Meet the scientists and their underwater drones tackling the 'weirdly complicated' world of ocean carbon
It's that rarest of rare conditions along coastal Newfoundland: a dead calm day.
By 7 a.m., the crew aboard the fishing boat Belle of the Bay are taking full advantage of it, steaming out of the harbour in Heart's Content under dazzling July sunshine, with their sights set on a prized catch in the middle of Trinity Bay.
It's not fish they're after. The object awaiting them looks like a mashup between a torpedo, a banana, and a Dash 8 — a type of underwater drone, called a glider.
"This isn't the regular kind of job that I would recommend for people that don't like to be challenged. It's a mission," said Nicolai von Oppeln-Bronikowski, the head of Memorial University's glider operations.
"I think everybody that works with gliders sees themselves, in one way or the other, on a mission."
Today's mission to retrieve that glider — nicknamed Migaloo, after a humpback whale — is a team effort. It combines the scientific lens of von Oppeln-Bronikowski and research assistant Sarik Shaikh-Upadhye, with the fishing father-son duo of Doug and Kyle Piercey, who have loaned their boat and expertise to Memorial University glider research for nearly a decade.
"It's not light," Doug Piercey says as he and von Oppeln-Bronikowski heave the 1.5 metre-long Migaloo out of the bay. The two check it over, paying particular attention to a prototype sensor attached to it like a little scientific backpack.
"This is the pH sensor right there, that the whole fuss is about," said von Oppeln-Bronikowski.
At first glance, Migaloo and its sensor are intact, marking the first milestone in a year-long effort everyone on the boat simply refers to as ACOP: the Atlantic Carbon Observatory Pilot Program.
"ACOP is sort of a small stepping stone in terms of advancing our ability to make more measurements of CO2 [in the ocean]," said von Oppeln-Bronikowski.
Those measurements are badly needed as carbon dioxide emissions in the atmosphere continue to climb.
"If you ask the question, where is most of the carbon on our planet? The answer is, it's in the ocean," said Brad deYoung, a physical oceanographer at Memorial University and lead researcher with ACOP.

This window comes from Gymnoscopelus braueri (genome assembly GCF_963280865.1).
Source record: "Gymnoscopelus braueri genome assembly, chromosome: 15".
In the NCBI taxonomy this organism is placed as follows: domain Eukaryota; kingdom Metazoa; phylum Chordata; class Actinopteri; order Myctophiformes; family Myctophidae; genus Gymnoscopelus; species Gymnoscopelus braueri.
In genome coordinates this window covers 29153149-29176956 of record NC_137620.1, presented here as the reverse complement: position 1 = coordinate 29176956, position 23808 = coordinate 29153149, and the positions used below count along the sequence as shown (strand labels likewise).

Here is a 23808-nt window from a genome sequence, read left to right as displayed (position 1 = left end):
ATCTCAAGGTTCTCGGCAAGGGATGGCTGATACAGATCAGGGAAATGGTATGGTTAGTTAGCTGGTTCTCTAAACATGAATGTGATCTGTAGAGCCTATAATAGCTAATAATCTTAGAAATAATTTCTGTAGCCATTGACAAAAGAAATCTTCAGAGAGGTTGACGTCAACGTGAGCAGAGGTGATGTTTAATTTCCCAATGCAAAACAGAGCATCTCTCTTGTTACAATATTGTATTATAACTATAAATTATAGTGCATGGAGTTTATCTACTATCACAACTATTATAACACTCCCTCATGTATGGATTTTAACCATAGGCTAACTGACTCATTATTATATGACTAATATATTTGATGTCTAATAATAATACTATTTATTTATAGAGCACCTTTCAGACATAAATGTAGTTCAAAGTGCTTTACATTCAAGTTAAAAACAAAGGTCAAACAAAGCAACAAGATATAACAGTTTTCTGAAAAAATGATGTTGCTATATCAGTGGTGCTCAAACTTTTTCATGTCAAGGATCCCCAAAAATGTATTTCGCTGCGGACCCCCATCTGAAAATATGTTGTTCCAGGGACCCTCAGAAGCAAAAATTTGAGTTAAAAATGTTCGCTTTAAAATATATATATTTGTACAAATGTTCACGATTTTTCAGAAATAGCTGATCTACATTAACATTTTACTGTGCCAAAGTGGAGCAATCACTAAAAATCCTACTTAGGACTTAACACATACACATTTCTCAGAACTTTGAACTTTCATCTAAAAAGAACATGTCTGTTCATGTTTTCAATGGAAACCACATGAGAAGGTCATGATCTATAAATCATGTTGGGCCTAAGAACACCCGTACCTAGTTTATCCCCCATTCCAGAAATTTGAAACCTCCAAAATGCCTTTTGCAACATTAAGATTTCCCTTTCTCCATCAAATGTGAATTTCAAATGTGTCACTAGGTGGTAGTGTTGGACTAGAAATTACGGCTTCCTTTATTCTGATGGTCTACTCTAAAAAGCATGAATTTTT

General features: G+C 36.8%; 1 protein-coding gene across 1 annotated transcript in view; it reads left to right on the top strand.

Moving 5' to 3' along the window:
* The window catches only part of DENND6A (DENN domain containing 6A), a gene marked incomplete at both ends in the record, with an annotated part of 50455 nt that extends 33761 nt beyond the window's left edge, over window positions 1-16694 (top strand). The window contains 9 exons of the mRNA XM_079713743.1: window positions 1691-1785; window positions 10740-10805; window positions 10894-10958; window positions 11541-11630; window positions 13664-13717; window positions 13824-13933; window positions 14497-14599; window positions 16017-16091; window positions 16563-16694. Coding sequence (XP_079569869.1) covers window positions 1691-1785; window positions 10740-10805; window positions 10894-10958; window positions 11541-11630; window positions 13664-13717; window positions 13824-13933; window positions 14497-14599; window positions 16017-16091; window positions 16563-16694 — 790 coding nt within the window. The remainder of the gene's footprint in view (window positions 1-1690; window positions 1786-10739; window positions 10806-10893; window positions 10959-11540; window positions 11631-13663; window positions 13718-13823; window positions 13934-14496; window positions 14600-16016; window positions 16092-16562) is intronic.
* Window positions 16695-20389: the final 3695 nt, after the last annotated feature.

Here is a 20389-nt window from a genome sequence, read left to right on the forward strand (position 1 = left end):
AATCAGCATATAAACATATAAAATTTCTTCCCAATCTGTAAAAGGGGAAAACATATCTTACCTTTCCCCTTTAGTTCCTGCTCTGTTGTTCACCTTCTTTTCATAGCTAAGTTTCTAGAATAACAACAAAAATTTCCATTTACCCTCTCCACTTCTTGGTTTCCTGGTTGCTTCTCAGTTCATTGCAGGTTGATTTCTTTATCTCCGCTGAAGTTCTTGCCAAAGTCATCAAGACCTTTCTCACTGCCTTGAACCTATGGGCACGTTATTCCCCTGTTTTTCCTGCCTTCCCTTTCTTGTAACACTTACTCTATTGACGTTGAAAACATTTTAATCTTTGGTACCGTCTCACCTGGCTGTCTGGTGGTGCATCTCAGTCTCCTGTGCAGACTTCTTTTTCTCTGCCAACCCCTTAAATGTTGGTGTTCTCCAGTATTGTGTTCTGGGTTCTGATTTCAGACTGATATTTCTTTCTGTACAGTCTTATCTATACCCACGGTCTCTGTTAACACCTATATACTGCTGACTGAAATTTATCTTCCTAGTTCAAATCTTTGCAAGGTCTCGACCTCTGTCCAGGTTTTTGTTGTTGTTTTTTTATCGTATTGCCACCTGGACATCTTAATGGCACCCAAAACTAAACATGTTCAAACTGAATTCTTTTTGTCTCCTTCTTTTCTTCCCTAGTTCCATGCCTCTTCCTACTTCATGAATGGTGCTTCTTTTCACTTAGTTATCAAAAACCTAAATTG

The world's oceans are a vast carbon sink — absorbing anywhere from a quarter to a third of the carbon dioxide we pump into the atmosphere.
"What that means for us, in a planetary sense is, that the rise that we see of the CO2 in the atmosphere is a lot less than it would otherwise be if there were no ocean. So the ocean plays a big role in mitigating and slowing down the pace of climate change," said deYoung.
Tésta'n means "stop" in Kanien'kéha, or the Mohawk language, and it's the message Timmy Norton, from Kahnawà:ke, south of Montreal, has for drivers in his community.
Kahnawà:ke is one step closer to having a new arts centre to promote and preserve language and culture.
Lynda Mackey had an unexpected guest show up to her cottage along the shoreline of Lake Huron on Monday. One that she's never seen in her 20 years of owning the place.
Statistics Canada says there was a notable decline in new cancer diagnoses in 2020, possibly due to pandemic-related disruptions in screening services.
On a Saturday morning in April, a clutch of seniors gathered on a busy corner in Toronto's financial district to raise a little hell — or "good trouble," in the words of 82-year-old John Hout.
With his four-year-old son in mind at the time, Joe Sleiman says he knew more than 20 years ago he didn't want to manufacture plastic produce labels.
In a colourful classroom surrounded by forest, Brenda Germain is teaching her kindergarten students the Mi'kmaw words for animals they might find in the woods around them.
The Alberta Energy Regulator says a total of 32 dead waterfowl have been found at two separate oilsands tailings ponds operated by Suncor Energy Inc.
ER physicians' letter describes 'crisis' at Surrey Memorial Hospital that's leaving patients suffering
Dozens of physicians working inside the busiest emergency room in British Columbia have released a scathing letter describing an unrelenting "crisis" at the department, claiming the local health authority has "repeatedly" asked them to keep details of the situation from the public.
Despite the fact that Ontario put a stop to birth alerts in 2020, Quebec child welfare agencies continued to send hundreds of the controversial notifications — which can be used to threaten to or actually seize newborns from their mothers — to Ottawa's largest hospital.
Whether it's young kids watching YouTube videos, older ones logging on for games or teens scrolling TikTok, students today encounter all manner of content online and often simply accept it as truth, according to 13-year-old Ainara Alleyne.